Friday, 27 November 2015 09:22

Oracle ramps up UX efforts

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"The technology without the experience is useless; the experience without the technology is useless," says Oracle executive vice president of applications user experience Jeremy Ashley.

So one of Oracle's objectives is to make the complicated simple for people working across a business or in the IT department.

Oracle's Alta UI was made publicly available last year, and has gone into production in the company's Fusion applications, says Oracle vice president mobility and development tools Chris Tonas. This is about offering different experiences to different users on different devices, for example 'click to drill down' on a desktop versus 'touch and expand' on a tablet.

But we are heading towards a situation where the phone is likely to be most people's primary device, Ashley believes, using a combination of native and web apps as well as other devices when they are more appropriate for the job in hand.

Oracle's rule of thumb is that devices with 6in or smaller screens need native apps, while anything larger uses a web app. Either way, it is important to meet users' expectations of the way software should work. For example, it's a bad idea to expect a user to press on a screen element if they expect to swipe. People won't use apps that don't meet their expectations, he says.

Ashley also sees Chromecast and similar technologies being used where a large screen is needed, but stresses that the objective is to take full advantage of the TV or monitor, not just to provide an enlarged version of what is shown on the phone's screen.

This model frees people from their desks, whether any particular individual prefers a phone, tablet or notebook, or even different devices according to the situation and task.

Oracle's approach even makes it possible to switch from one device to another mid-task, arriving at exactly the same point in the process.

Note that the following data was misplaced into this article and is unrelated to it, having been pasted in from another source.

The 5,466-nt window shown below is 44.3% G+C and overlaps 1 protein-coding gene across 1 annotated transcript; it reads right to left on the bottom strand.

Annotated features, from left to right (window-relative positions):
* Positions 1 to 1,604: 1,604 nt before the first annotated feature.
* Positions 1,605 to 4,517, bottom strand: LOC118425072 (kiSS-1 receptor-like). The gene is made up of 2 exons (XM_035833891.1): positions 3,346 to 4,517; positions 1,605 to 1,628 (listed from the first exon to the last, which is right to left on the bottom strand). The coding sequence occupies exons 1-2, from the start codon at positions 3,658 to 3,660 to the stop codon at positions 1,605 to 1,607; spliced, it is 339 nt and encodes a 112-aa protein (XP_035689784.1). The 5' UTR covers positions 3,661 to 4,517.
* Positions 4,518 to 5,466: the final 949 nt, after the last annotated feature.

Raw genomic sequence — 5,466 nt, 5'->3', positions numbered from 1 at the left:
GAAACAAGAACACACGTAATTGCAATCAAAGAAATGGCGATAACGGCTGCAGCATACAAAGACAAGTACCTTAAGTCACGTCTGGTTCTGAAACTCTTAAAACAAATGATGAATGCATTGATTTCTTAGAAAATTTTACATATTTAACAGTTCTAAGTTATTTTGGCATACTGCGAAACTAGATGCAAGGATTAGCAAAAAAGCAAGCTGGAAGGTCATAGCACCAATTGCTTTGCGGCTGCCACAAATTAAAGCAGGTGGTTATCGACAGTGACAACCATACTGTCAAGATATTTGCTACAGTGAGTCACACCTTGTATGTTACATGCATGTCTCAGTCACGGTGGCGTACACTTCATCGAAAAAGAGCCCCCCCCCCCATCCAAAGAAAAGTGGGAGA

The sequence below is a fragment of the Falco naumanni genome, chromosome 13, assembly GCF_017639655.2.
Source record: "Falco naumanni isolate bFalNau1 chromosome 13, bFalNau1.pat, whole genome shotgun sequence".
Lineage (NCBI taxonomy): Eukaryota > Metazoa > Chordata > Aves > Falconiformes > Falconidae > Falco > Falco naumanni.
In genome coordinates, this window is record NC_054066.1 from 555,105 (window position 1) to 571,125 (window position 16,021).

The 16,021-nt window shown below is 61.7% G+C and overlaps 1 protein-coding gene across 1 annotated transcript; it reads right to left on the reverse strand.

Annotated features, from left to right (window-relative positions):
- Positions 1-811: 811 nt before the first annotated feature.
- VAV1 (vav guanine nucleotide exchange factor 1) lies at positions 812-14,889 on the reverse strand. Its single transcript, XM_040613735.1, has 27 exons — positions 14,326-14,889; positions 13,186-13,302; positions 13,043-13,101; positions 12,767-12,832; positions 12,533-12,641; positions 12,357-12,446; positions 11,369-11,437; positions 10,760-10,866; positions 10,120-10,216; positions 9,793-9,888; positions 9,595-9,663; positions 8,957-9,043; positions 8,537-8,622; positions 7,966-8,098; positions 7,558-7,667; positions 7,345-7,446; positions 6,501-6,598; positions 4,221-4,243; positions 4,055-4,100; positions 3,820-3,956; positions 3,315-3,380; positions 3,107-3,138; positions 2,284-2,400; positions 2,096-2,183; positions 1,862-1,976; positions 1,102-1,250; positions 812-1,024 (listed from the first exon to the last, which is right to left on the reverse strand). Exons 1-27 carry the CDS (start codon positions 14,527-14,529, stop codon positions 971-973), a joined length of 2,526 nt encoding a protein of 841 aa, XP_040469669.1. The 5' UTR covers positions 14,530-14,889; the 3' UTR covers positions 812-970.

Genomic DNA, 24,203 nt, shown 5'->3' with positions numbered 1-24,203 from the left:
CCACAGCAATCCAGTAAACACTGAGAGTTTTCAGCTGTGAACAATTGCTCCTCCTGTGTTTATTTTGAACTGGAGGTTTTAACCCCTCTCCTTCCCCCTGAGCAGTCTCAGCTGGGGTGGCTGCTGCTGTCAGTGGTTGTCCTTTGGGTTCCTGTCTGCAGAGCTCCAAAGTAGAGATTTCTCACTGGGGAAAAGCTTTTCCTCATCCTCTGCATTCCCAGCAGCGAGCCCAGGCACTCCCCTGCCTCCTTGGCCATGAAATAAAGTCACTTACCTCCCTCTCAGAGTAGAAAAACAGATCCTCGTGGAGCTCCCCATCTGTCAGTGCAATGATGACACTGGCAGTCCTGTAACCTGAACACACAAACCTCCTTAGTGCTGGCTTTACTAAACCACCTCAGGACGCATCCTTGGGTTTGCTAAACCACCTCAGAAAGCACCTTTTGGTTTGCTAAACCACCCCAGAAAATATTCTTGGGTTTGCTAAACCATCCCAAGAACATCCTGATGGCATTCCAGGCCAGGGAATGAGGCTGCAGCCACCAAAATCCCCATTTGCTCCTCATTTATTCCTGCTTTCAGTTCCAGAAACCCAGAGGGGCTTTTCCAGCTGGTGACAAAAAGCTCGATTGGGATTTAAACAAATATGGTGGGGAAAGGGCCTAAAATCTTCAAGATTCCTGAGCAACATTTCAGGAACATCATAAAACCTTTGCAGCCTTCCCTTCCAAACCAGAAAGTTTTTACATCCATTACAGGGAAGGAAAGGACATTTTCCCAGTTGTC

"People want to go from situation to situation," Ashley says, and if they don't or can't capture information or ideas in the moment, it is likely to be lost forever. Hence, for example, the provision for capturing voice notes or photographing a receipt and then storing them as part of a broader process. "It's a much more humanistic thing."

Oracle UI capture

Tonas says Oracle's Mobile Application Framework includes support for voice input as part of an effort to restore people's ability to walk around with their heads up rather than peering down at screens.

Similarly, the delivery of notifications means they can see important messages without having to open the relevant app (see image beneath headline).

The goal is to support "the exact amount of work required for the right person on the right device at the right time," he says.

Ashley picked up that theme, pointing out that "our enterprise applications aren't somebody's job - they have a job to do" so it is important that those applications provide "a more naturalists, human way of working." This approach also means less training is required.

Common, self-service tasks (such as entering a leave request) should be on a par with using an ATM or the seat-back entertainment system on an airliner, he says, although certain roles and tasks call for greater density of information that is better provided by a more traditional UI.

Oracle UI HCM

"Oracle puts a lot of faith and effort into [UX]," says Ashley. There are now five generations in the workplace, each with different expectations and experiences, and "we have to manage that transition as gracefully as possible."

Disclosure: The writer attended Oracle Open World as a guest of the company


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Stephen Withers

Stephen Withers is one of Australia¹s most experienced IT journalists, having begun his career in the days of 8-bit 'microcomputers'. He covers the gamut from gadgets to enterprise systems. In previous lives he has been an academic, a systems programmer, an IT support manager, and an online services manager. Stephen holds an honours degree in Management Sciences and a PhD in Industrial and Business Studies.

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